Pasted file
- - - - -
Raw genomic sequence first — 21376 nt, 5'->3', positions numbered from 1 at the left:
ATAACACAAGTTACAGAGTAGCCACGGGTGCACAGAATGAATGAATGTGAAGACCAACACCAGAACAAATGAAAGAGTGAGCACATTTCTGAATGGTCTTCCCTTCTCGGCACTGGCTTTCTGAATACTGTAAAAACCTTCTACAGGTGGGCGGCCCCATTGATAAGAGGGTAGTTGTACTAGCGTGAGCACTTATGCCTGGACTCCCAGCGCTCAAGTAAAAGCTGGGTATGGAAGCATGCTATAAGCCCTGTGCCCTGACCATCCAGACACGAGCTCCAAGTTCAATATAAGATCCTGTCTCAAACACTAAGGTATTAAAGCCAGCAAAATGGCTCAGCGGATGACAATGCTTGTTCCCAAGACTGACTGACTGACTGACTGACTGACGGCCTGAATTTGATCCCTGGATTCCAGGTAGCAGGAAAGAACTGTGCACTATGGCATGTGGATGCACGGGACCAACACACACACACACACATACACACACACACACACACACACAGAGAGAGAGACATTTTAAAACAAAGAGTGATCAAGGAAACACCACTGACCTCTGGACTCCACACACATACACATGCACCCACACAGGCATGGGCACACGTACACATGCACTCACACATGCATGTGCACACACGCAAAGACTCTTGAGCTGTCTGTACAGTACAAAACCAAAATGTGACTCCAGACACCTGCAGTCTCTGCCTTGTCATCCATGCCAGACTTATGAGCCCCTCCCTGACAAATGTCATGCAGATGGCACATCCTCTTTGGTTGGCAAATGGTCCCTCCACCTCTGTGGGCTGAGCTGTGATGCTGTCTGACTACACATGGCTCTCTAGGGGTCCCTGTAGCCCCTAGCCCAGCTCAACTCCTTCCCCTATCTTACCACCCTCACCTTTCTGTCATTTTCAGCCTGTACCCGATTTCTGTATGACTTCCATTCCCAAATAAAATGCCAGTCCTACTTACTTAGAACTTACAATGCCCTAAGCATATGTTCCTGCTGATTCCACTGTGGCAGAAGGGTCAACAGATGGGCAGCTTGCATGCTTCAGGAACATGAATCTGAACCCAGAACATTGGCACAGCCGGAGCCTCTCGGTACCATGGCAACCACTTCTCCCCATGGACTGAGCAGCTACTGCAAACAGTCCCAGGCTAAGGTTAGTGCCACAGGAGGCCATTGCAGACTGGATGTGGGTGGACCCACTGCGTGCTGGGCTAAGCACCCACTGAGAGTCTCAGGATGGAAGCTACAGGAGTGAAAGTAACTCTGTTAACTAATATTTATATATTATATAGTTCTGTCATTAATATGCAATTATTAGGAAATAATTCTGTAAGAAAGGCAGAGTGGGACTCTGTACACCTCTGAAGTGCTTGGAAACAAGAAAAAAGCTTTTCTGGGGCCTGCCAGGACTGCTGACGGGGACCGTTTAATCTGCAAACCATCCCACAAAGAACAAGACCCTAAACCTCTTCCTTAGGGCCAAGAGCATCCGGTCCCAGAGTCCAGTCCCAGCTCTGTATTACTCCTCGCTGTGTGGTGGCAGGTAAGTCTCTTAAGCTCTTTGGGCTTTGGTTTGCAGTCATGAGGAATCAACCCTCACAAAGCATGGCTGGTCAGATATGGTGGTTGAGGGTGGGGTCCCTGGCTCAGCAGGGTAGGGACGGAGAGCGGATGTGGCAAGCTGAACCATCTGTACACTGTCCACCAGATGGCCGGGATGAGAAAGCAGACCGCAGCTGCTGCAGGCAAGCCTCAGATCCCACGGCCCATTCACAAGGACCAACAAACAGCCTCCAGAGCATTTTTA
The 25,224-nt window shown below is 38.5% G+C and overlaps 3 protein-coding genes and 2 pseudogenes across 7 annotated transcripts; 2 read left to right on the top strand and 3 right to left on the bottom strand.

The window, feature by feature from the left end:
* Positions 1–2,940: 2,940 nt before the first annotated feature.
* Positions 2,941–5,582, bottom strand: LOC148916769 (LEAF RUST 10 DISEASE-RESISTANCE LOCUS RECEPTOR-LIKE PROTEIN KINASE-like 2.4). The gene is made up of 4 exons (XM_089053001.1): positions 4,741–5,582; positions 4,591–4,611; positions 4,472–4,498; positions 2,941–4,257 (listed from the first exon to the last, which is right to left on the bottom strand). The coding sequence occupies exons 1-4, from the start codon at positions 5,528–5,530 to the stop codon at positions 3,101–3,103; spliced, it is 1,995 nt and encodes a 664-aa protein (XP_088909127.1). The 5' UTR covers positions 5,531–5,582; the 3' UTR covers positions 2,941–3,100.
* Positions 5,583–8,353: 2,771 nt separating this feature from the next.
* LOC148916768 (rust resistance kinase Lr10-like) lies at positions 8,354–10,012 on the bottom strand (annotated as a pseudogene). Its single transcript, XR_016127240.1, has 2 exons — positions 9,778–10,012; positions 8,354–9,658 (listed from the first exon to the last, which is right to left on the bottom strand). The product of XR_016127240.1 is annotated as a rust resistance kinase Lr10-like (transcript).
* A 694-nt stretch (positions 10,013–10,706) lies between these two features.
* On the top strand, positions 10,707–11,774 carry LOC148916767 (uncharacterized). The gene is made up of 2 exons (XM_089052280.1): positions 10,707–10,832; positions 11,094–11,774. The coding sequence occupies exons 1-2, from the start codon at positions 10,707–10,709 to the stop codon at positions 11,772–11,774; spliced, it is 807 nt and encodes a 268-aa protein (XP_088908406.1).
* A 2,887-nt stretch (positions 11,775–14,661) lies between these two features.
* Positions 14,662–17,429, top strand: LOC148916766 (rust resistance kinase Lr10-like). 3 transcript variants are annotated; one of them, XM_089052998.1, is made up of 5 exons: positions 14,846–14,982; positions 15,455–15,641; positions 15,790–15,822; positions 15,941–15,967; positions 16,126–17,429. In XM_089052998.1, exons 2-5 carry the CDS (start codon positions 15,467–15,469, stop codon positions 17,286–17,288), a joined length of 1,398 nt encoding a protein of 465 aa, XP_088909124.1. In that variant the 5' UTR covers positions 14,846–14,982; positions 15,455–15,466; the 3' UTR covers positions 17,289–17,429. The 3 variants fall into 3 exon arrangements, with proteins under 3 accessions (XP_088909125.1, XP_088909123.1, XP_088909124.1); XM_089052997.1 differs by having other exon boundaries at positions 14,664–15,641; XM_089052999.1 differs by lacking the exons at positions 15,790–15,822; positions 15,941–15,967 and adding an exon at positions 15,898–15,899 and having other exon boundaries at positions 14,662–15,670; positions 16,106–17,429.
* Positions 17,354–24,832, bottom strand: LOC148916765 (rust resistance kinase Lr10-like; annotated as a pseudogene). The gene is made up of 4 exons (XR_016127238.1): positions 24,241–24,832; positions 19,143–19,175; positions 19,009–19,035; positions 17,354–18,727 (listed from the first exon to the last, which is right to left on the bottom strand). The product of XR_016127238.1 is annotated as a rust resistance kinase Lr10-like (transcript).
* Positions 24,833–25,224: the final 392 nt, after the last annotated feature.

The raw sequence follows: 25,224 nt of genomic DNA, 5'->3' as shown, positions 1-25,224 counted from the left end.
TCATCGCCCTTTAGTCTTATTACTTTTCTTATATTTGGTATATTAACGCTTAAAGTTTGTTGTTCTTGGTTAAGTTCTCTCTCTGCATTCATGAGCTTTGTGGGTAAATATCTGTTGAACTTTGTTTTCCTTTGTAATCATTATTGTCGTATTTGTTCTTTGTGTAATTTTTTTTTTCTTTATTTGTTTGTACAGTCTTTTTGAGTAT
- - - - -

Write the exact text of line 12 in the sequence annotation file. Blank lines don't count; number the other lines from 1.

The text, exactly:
* Positions 14,662–17,429, top strand: LOC148916766 (rust resistance kinase Lr10-like). 3 transcript variants are annotated; one of them, XM_089052998.1, is made up of 5 exons: positions 14,846–14,982; positions 15,455–15,641; positions 15,790–15,822; positions 15,941–15,967; positions 16,126–17,429. In XM_089052998.1, exons 2-5 carry the CDS (start codon positions 15,467–15,469, stop codon positions 17,286–17,288), a joined length of 1,398 nt encoding a protein of 465 aa, XP_088909124.1. In that variant the 5' UTR covers positions 14,846–14,982; positions 15,455–15,466; the 3' UTR covers positions 17,289–17,429. The 3 variants fall into 3 exon arrangements, with proteins under 3 accessions (XP_088909125.1, XP_088909123.1, XP_088909124.1); XM_089052997.1 differs by having other exon boundaries at positions 14,664–15,641; XM_089052999.1 differs by lacking the exons at positions 15,790–15,822; positions 15,941–15,967 and adding an exon at positions 15,898–15,899 and having other exon boundaries at positions 14,662–15,670; positions 16,106–17,429.